The impeachment vote that President Martín Vizcarra survived was the third such effort in Peru in the last five years. The ill-conceived move by Vizcarra’s political opponents accentuated the deficiencies of the country’s legislative body and further discredited an already unpopular political class. While Vizcarra’s background as a relative political outsider in Lima earned him popular support—Peruvians overwhelmingly opposed the impeachment—this support has not translated into an ability to advance his ambitious reform agenda.
This year’s legislative elections left Peru’s Congress fractured between nine different political parties, some of which have never had representation, and none of which has a majority. Vizcarra himself does not have a party in Congress, and he has relied on coalitions of convenience rather than alliances around a shared view of Peru’s future. The obstacles to Vizcarra’s reform agenda are not all internal to Congress.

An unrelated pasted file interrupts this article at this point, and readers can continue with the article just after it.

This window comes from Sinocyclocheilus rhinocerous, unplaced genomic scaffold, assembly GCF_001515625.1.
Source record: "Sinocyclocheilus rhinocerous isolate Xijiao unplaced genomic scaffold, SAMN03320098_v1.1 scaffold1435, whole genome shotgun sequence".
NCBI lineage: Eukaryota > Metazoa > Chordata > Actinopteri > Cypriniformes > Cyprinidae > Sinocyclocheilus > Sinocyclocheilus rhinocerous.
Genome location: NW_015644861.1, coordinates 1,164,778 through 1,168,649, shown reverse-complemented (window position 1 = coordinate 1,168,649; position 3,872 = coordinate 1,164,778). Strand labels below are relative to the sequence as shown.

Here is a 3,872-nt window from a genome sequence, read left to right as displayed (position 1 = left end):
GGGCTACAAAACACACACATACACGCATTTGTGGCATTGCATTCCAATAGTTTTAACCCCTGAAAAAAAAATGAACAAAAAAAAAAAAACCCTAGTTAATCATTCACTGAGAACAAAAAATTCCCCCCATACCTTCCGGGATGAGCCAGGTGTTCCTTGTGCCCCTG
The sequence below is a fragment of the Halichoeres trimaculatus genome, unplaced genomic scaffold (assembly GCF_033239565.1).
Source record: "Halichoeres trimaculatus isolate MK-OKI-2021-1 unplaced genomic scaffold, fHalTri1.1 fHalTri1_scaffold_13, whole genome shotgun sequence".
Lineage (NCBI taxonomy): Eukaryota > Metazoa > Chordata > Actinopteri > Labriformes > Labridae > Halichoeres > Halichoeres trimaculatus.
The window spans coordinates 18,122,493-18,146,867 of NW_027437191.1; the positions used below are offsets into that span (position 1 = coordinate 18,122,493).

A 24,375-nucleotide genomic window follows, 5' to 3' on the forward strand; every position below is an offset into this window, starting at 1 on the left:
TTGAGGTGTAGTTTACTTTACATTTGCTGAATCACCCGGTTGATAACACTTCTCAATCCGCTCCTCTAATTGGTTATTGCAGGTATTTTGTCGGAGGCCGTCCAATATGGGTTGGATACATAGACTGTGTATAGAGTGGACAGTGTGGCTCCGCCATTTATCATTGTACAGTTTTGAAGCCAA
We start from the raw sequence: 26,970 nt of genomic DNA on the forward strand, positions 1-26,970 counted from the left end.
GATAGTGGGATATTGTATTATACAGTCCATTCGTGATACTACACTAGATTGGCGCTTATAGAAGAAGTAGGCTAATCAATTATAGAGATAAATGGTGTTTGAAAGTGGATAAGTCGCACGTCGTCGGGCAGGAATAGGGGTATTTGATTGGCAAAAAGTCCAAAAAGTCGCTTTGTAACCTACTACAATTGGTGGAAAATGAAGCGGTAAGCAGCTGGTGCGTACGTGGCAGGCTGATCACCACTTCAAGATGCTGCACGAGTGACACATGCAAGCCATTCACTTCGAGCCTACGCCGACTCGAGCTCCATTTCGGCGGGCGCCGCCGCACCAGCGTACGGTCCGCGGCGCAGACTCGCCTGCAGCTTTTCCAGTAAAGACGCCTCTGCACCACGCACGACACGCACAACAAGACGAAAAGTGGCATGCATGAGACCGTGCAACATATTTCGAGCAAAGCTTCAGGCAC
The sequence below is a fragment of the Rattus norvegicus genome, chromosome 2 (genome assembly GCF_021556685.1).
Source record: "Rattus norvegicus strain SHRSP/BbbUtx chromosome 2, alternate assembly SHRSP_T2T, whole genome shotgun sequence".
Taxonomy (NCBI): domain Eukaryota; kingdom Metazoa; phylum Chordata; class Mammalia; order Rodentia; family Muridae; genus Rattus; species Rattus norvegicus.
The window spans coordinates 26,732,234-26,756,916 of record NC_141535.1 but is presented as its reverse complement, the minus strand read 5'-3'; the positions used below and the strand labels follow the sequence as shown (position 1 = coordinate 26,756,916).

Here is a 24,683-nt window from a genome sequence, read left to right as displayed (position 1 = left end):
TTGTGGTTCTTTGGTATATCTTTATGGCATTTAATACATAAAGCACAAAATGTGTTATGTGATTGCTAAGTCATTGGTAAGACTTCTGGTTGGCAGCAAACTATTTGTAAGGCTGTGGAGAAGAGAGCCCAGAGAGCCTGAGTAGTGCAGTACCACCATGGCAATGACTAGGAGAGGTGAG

The political war between Congress and the president has made it almost impossible for Vizcarra to govern. With the world’s highest per-capita Covid-related mortality rate and an expected 12 percent economic contraction this year, this paralysis risks plunging the nation into turmoil. Against this backdrop, the impeachment effort has only solidified Peruvians’ belief that their legislators are out of touch with their needs and motivated by personal political vendettas. While he survived the impeachment, Vizcarra is clearly more alone than ever—his credibility eroded, and confidence in his leadership waning.Top